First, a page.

- #1

jarekduda

- 82

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Stark effect (shifting and splitting spectral lines due to external electric field) is calculated in nearly all QM textbooks as application of perturbation theory (alongside Zeeman).

Wikipedia article ( https://en.wikipedia.org/wiki/Stark_effect ) has a nice figure with n-th level splitting into n-1

It is hard to find published experimental results - please cite if you know some.

A clear one for Lyman series (2->1, 3->1, 4->1) can be found in historical "Der Starkeffect der Lymanserie" by Rudolf Frerichs, published January 1934 in Annalen der Physic (its editors back then: W. Gerlach, F. Pashen, M. Planck, R. Pohl, A. Sommerfeld and M. Wien), here are its results:

https://dl.dropboxusercontent.com/u/12405967/stark.png

These are clearly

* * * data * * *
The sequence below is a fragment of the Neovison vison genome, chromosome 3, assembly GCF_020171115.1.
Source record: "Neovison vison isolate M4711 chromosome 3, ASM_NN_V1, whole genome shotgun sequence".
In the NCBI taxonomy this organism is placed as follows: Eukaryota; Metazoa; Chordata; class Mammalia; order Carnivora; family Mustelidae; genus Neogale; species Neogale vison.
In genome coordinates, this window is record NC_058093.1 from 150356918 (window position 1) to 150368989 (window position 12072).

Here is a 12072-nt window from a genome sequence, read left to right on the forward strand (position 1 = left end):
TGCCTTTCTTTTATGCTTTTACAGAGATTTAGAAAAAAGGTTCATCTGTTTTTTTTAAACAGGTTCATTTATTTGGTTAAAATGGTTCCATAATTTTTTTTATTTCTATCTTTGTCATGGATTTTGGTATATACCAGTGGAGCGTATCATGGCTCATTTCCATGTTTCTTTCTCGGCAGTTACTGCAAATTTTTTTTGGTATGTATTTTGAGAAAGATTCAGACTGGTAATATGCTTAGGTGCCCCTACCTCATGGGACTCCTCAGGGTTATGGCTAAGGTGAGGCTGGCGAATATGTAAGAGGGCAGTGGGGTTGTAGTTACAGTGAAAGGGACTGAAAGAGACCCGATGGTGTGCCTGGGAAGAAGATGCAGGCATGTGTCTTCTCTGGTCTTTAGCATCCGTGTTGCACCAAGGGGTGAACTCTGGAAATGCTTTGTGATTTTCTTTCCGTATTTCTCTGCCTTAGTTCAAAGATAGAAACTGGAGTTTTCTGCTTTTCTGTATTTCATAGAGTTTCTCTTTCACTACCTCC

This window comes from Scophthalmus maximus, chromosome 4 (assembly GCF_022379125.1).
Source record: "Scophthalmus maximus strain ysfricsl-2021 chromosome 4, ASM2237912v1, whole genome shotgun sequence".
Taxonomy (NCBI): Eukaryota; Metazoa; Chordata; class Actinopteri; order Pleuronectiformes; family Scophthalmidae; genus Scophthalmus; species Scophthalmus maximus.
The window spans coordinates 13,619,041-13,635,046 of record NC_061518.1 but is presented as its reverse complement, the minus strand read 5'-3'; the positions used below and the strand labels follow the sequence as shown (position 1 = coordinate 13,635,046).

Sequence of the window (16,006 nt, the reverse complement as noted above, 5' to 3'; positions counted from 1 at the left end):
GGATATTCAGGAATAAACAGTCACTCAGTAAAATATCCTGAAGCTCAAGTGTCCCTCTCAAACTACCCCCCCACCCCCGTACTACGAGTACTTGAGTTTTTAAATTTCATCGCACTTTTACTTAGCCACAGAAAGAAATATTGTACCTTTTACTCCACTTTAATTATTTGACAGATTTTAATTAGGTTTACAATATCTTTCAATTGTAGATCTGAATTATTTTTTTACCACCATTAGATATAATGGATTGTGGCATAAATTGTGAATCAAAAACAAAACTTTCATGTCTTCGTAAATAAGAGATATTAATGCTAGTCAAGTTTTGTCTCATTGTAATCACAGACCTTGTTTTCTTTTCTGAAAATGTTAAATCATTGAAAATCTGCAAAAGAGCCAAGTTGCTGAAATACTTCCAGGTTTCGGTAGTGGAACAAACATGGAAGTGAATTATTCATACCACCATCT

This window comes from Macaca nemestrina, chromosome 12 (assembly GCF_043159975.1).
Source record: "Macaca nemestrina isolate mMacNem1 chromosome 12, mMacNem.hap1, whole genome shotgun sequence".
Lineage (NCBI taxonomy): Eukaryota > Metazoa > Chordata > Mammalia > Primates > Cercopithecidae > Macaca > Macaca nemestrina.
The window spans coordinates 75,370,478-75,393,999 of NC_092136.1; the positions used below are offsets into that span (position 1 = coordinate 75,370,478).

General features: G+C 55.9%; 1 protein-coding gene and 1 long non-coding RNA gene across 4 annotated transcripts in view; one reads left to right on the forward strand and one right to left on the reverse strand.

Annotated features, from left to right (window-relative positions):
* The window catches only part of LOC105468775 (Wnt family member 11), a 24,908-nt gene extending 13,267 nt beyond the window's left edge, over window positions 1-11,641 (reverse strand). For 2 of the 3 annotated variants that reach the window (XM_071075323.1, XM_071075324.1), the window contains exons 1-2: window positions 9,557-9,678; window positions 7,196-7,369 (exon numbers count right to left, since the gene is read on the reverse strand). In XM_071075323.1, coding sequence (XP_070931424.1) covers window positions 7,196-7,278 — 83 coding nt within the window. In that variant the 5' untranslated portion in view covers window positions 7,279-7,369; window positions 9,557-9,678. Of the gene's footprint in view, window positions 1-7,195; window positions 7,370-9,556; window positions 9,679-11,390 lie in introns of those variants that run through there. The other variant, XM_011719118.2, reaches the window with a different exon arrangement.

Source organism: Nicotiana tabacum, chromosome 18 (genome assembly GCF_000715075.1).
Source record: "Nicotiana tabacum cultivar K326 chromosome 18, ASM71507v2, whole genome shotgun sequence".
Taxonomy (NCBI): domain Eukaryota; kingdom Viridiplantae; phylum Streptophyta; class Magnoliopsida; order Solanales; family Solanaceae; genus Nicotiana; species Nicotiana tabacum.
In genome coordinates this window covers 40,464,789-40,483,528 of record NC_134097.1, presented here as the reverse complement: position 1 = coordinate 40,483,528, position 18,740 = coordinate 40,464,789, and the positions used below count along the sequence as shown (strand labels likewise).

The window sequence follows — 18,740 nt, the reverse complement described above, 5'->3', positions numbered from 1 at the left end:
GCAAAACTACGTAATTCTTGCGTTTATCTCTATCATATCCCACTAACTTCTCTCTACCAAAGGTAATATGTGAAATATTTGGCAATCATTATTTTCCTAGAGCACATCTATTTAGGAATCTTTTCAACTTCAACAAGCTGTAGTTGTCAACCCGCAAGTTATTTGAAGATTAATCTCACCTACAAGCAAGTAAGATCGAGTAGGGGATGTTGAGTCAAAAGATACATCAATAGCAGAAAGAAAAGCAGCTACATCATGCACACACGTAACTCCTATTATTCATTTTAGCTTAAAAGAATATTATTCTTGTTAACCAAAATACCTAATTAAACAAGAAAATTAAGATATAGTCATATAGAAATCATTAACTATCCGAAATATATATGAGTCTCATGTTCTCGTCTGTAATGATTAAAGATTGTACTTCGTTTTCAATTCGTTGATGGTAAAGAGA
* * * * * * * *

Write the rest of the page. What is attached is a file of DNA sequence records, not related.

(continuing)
Wikipedia article ( https://en.wikipedia.org/wiki/Stark_effect ) has a nice figure with n-th level splitting into n-1

**uniformly distributed**sublevels:It is hard to find published experimental results - please cite if you know some.

A clear one for Lyman series (2->1, 3->1, 4->1) can be found in historical "Der Starkeffect der Lymanserie" by Rudolf Frerichs, published January 1934 in Annalen der Physic (its editors back then: W. Gerlach, F. Pashen, M. Planck, R. Pohl, A. Sommerfeld and M. Wien), here are its results:

https://dl.dropboxusercontent.com/u/12405967/stark.png

These are clearly

**not uniformly distributed**- how to understand/repair this discrepancy?
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